Prostate cancer (PCa), the second leading cause of cancer-related death in US men, presents the greatest racial disparity of any malignant disease in African Americans, with a 1.6-1.9 times higher incidence rate and 2 - 3 times higher mortality rate than Caucasians. PCa in African Americans presents with more advanced clinical stages and aggressive tumors. PCa biomarkers are needed to improve early detection of clinically significant tumors and to distinguish indolent or slow growing tumors from more aggressive ones. In our search for tumor markers, we cloned prosaposin (PSAP) as a secreted protein and discovered its overexpression in metastatic PCa cells and tissues. Previously, we demonstrated that PSAP and/or its active molecular derivatives increase migration and invasion and up regulate matrix-degrading proteolytic enzymes expression in PCa cells. In Caucasians, serum-PSAP levels are increased in metastatic PCa when compared to primary PCa or normal prostate tissues. In addition, there was no difference in serum-PSAP levels between organ-confined and locally-invasive tumors. In contrast to Caucasians, our pilot study in African Americans shows that a) tissue expression of PSAP is significantly higher in undifferentiated tumors with Gleason grade 4/5 pattern than in the differentiated tumors with Gleason grade d 3 or benign glands (BPH) and b) serum-PSAP levels are higher in locally invasive (stage III/IV) tumors than in the organ-confined (stage I/II) tumors which positively correlates with disease progression. Based on these observations, we hypothesized that PSAP contributes to PCa progression and has the characteristics of a novel biomarker discriminating the aggressive tumors from non- aggressive ones in African American patients. To test our hypothesis, we propose the following Aims: 1) Define the clinical significance of serum-PSAP as a marker of PCa progression or aggressiveness in African Americans; 2) Determine the association between tissue expression of PSAP and clinical and histopathological predictors or prognosticators of PCa progression or aggressiveness in African Americans; and 3) Determine the association between PSAP and invasive and metastatic phenotypes in PSAP-over expressed or -silenced African American PCa cells. We will use immunohistochemical analysis and sandwich-ELISA assays to quantify PSAP expression levels in a large pool of tissue and serum samples and to determine their association with clinicohistopathological predictors or prognosticators of PCa aggressiveness and progression in African Americans. We will also test the effect of increased or decreased PSAP expression on tumor growth rate and spontaneous metastatic ability in subcutaneous and orthotopic tumor xenografts in African American- derived PCa cells. At the conclusion of this proposal, we will have defined the clinical and histopathological significance of PSAP as a biomarker of PCa progression and/or aggressiveness in African Americans that could be further utilized in clinical development.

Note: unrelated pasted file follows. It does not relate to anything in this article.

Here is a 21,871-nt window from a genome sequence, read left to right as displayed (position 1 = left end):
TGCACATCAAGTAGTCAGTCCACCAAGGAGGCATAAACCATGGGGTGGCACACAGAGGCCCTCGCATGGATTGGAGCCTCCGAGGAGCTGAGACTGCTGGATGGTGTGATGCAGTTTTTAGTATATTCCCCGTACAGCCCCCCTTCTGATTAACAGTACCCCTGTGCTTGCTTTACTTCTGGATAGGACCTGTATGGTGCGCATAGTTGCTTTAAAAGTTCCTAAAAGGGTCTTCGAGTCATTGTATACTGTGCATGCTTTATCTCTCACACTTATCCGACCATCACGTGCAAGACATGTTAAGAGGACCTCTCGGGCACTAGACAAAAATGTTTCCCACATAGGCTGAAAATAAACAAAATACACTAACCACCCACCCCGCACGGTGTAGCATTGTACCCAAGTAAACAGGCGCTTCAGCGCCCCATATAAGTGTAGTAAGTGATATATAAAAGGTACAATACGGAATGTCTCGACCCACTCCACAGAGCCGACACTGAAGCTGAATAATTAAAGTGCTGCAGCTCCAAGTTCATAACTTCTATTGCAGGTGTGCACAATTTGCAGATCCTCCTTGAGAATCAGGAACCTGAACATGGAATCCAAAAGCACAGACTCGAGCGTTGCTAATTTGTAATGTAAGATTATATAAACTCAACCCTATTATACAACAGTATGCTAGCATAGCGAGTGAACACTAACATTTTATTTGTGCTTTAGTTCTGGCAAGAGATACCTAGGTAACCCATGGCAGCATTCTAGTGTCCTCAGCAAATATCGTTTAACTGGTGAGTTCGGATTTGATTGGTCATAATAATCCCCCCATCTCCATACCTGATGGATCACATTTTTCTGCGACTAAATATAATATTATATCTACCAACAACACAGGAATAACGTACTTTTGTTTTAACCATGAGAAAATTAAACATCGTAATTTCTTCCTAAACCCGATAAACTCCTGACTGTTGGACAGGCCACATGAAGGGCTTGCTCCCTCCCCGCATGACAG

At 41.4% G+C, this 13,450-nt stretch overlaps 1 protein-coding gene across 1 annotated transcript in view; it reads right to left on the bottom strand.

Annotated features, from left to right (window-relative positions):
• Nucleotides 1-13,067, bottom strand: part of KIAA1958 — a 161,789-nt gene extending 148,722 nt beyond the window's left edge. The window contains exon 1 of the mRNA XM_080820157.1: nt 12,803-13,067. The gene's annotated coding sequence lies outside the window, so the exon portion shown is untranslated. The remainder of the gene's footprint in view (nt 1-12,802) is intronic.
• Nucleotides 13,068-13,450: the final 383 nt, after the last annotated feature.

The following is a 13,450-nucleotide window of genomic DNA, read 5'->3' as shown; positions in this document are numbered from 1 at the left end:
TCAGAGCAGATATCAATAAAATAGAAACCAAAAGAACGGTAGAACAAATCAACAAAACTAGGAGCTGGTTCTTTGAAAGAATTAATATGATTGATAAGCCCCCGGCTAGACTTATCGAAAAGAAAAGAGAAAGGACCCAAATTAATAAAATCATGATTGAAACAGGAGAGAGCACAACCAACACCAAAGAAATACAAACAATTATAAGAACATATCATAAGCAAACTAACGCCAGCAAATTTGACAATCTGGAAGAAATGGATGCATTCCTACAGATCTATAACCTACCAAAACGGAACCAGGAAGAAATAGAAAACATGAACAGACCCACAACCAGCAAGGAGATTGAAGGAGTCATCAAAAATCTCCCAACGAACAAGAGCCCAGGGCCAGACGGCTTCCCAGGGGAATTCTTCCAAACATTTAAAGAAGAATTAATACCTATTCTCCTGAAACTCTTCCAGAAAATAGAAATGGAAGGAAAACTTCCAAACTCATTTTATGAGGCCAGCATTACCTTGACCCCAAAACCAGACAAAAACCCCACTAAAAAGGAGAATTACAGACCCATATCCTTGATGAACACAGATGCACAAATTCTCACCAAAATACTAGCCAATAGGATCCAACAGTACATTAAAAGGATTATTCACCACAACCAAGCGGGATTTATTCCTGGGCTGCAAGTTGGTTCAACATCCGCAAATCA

The incidences, mortality, and aggressiveness of prostate cancer (PCa) in African American (AA) men are higher than in Caucasians. To improve early detection of clinically significant tumors and to discriminate indolent or slow growing tumors from more aggressive ones, reliable prognostic factors or biomarkers are needed. An in-depth investigation of our preliminary discovery of a high expression of prosaposin (PSAP) levels in locally invasive and/or metastatic PCa cells, tissues, and serum samples from AA men would provide us with the clinical and histopathological values of this molecule as a biomarker for PCa screenings, diagnoses, or post-treatment follow up in AAs.
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